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    • CommentAuthorFlabyo
    • CommentTimeOct 3rd 2013
     (11169.21)
    Is there such a thing as a no-confidence motion in the US house? I know the president can be impeached, but is there a way for the people to say 'screw you guys, we're voting for the house reps again'?

    Do the people have any way to enforce a solution at all?
    •  
      CommentAuthortaphead
    • CommentTimeOct 3rd 2013
     (11169.22)
    Meanwhile the ever so lovely concervative site RedState gives us this gem:

    "Congressmen, this is about shutting down Obamacare. Democrats keep talking about our refusal to compromise. They don’t realize our compromise is defunding Obamacare. We actually want to repeal it."

    Yeah. I sincerely hope these people will be looking for work soon, and finding that the market doesn't have any available jobs for Senior Asshat positions.
    •  
      CommentAuthorvoyou
    • CommentTimeOct 3rd 2013
     (11169.23)
    Is there such a thing as a no-confidence motion in the US house?

    No, there isn't, not in the full sense of a motion that would require the executive to resign. Indeed, in a Westminster system, what the House Republicans have done, refusing to approve the budget, would count as a motion of no confidence in itself, requiring a new executive or a new legislature.

    If the the House Republicans were serious about being partisan, they should vote to impeach Obama, making it clear that they are doing so not because of actual "high crimes and misdemeanours", but just because they disagree with his policies, thereby establishing a kind of back-door confidence motion (which would be a genuine improvement to the US constitution). That wouldn't work in this case, though, because although the House could vote to impeach, the impeachment trial is carried out by the Senate, and the Republicans don't have enough votes in the Senate. If he doesn't get impeached, Obama should issue an executive order ordering government departments to spend all the money required by authorised programs despite the budget not being passed.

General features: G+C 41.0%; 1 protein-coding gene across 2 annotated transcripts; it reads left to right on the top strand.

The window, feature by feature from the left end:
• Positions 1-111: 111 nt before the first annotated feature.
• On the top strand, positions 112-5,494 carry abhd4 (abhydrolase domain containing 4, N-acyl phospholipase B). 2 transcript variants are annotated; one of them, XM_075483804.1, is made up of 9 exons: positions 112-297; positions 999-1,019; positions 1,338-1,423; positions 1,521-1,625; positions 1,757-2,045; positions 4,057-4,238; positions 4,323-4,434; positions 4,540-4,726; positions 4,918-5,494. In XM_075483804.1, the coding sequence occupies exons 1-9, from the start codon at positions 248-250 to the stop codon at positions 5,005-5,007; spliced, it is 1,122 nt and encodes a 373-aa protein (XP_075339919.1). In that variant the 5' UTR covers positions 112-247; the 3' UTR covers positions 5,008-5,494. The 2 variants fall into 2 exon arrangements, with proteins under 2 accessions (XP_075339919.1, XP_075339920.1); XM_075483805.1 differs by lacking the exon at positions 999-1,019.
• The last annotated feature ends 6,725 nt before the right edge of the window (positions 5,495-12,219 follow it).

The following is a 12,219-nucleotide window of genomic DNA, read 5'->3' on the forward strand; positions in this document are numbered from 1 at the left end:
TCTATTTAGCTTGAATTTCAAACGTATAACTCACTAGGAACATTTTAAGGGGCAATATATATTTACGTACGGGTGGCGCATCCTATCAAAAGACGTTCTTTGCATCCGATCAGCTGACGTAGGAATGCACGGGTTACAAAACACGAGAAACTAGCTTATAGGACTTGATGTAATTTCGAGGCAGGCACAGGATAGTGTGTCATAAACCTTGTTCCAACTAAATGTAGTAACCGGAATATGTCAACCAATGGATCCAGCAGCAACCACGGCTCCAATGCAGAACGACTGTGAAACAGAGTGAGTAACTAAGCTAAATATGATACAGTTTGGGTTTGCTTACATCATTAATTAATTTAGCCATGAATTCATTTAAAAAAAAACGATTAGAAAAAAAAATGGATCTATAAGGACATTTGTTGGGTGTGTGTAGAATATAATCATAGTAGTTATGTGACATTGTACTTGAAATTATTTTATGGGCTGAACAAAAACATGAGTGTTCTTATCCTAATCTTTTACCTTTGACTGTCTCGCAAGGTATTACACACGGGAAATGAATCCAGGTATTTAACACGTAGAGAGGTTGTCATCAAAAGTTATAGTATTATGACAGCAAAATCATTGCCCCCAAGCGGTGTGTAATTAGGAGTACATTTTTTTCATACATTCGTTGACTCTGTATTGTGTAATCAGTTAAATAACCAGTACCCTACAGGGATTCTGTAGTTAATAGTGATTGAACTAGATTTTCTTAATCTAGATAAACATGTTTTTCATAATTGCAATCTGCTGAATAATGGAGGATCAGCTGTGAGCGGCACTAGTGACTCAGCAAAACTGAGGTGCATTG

The implementation details of the US consitution were largely established by nakedly partisan politicians in the early years of the republic doing blatantly unconstitutional procedural shit and daring their political opponents to make something of it. The present US needs a dose of that kind of inventiveness, I think.
    •  
      CommentAuthoroldhat
    • CommentTimeOct 3rd 2013 edited
     (11169.24)
    Meanwhile, a GOP congressman who vowed to keep the shutdown going "as long as it takes" bitched at a Park Ranger for keeping people out because of the shutdown and made her apologize.

    Although it could potentially be a good learning experience for some GOP to find out EXACTLY WHAT GOVERNMENT DOES FOR PEOPLE, I don't think they'll learn a thing.

    Once again, The Onion kind of has it.

    "They haunt my dreams at night. I have this one nightmare where I’m about to ask for a vote on a clean continuing resolution and then one of them—I think it’s Steve King from Iowa—looks at me with this eerie smile and says, “No, John. No you won’t.” And then the rest of them are suddenly standing behind him and they all chant in a chilling monotone, “No, John. No you won’t.” And then I wake up screaming, “No, John!!! No you won’t!!!” and I’m crying, and my wife is crying, and I’ve sweat through my sheets."
  1.  (11169.25)
    Graeme Mc Millan suggests that the GOP-fomented government shutdown could be the party's attempt to do a real-life version of THE WEST WING episode "Shutdown."
    •  
      CommentAuthordorkmuffin
    • CommentTimeOct 3rd 2013
     (11169.26)
    Pfffft. Graeme McMillan should know that only liberals watch the West Wing.
    •  
      CommentAuthordorkmuffin
    • CommentTimeOct 3rd 2013
     (11169.27)
    •  
      CommentAuthortaphead
    • CommentTimeOct 3rd 2013
     (11169.28)
    Meanwhile, Fox News JUST RAISES A QUESTION AND IN NO WAY USES A WEASEL QUESTION MARK:

    "Budget Battle, Partial Shutdown Raises the Question... CAN WE DO WITHOUT IT?"

    Jesus, I think this is dumb enough to cause time dilation.
  2.  (11169.29)
    Re: The shooting